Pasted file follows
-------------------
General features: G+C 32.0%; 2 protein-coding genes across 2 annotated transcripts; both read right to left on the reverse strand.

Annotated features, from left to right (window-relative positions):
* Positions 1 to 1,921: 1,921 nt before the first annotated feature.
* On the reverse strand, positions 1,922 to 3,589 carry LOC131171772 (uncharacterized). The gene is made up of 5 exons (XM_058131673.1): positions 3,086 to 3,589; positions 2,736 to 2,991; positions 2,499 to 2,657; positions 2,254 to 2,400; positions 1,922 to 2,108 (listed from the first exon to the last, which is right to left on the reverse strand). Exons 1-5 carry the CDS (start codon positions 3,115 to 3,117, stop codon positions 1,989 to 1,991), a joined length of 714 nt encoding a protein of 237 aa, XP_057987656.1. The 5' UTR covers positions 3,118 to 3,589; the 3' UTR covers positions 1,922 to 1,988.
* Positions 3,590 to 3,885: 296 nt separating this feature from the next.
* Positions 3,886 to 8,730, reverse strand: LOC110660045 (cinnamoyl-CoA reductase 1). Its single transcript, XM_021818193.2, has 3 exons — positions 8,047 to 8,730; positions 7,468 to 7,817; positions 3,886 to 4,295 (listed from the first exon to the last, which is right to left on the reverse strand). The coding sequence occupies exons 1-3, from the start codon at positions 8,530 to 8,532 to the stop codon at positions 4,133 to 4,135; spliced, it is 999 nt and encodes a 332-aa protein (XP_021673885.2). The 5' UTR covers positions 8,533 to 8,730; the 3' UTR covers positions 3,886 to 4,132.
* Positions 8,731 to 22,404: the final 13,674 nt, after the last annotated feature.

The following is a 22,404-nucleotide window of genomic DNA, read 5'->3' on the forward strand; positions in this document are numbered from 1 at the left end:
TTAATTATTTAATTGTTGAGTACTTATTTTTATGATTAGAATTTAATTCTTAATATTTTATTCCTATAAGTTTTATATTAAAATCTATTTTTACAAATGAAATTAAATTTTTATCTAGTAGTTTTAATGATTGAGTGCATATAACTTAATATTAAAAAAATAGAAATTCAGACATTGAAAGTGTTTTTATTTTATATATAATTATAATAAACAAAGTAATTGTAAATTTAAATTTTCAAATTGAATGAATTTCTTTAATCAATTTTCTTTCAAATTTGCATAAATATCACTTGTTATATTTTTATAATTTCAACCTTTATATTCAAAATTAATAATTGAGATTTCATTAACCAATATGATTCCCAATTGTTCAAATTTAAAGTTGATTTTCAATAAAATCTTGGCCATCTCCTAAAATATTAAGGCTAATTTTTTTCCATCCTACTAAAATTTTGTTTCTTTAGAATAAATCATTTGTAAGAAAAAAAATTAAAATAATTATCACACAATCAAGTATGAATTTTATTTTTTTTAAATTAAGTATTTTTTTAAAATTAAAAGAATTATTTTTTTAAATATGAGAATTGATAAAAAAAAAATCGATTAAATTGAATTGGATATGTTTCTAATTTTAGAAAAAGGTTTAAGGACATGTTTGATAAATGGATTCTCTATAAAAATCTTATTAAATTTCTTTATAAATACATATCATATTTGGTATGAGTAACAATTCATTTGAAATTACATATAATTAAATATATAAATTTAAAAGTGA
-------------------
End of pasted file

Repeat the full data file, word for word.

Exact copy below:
General features: G+C 32.0%; 2 protein-coding genes across 2 annotated transcripts; both read right to left on the reverse strand.

Annotated features, from left to right (window-relative positions):
* Positions 1 to 1,921: 1,921 nt before the first annotated feature.
* On the reverse strand, positions 1,922 to 3,589 carry LOC131171772 (uncharacterized). The gene is made up of 5 exons (XM_058131673.1): positions 3,086 to 3,589; positions 2,736 to 2,991; positions 2,499 to 2,657; positions 2,254 to 2,400; positions 1,922 to 2,108 (listed from the first exon to the last, which is right to left on the reverse strand). Exons 1-5 carry the CDS (start codon positions 3,115 to 3,117, stop codon positions 1,989 to 1,991), a joined length of 714 nt encoding a protein of 237 aa, XP_057987656.1. The 5' UTR covers positions 3,118 to 3,589; the 3' UTR covers positions 1,922 to 1,988.
* Positions 3,590 to 3,885: 296 nt separating this feature from the next.
* Positions 3,886 to 8,730, reverse strand: LOC110660045 (cinnamoyl-CoA reductase 1). Its single transcript, XM_021818193.2, has 3 exons — positions 8,047 to 8,730; positions 7,468 to 7,817; positions 3,886 to 4,295 (listed from the first exon to the last, which is right to left on the reverse strand). The coding sequence occupies exons 1-3, from the start codon at positions 8,530 to 8,532 to the stop codon at positions 4,133 to 4,135; spliced, it is 999 nt and encodes a 332-aa protein (XP_021673885.2). The 5' UTR covers positions 8,533 to 8,730; the 3' UTR covers positions 3,886 to 4,132.
* Positions 8,731 to 22,404: the final 13,674 nt, after the last annotated feature.

The following is a 22,404-nucleotide window of genomic DNA, read 5'->3' on the forward strand; positions in this document are numbered from 1 at the left end:
TTAATTATTTAATTGTTGAGTACTTATTTTTATGATTAGAATTTAATTCTTAATATTTTATTCCTATAAGTTTTATATTAAAATCTATTTTTACAAATGAAATTAAATTTTTATCTAGTAGTTTTAATGATTGAGTGCATATAACTTAATATTAAAAAAATAGAAATTCAGACATTGAAAGTGTTTTTATTTTATATATAATTATAATAAACAAAGTAATTGTAAATTTAAATTTTCAAATTGAATGAATTTCTTTAATCAATTTTCTTTCAAATTTGCATAAATATCACTTGTTATATTTTTATAATTTCAACCTTTATATTCAAAATTAATAATTGAGATTTCATTAACCAATATGATTCCCAATTGTTCAAATTTAAAGTTGATTTTCAATAAAATCTTGGCCATCTCCTAAAATATTAAGGCTAATTTTTTTCCATCCTACTAAAATTTTGTTTCTTTAGAATAAATCATTTGTAAGAAAAAAAATTAAAATAATTATCACACAATCAAGTATGAATTTTATTTTTTTTAAATTAAGTATTTTTTTAAAATTAAAAGAATTATTTTTTTAAATATGAGAATTGATAAAAAAAAAATCGATTAAATTGAATTGGATATGTTTCTAATTTTAGAAAAAGGTTTAAGGACATGTTTGATAAATGGATTCTCTATAAAAATCTTATTAAATTTCTTTATAAATACATATCATATTTGGTATGAGTAACAATTCATTTGAAATTACATATAATTAAATATATAAATTTAAAAGTGA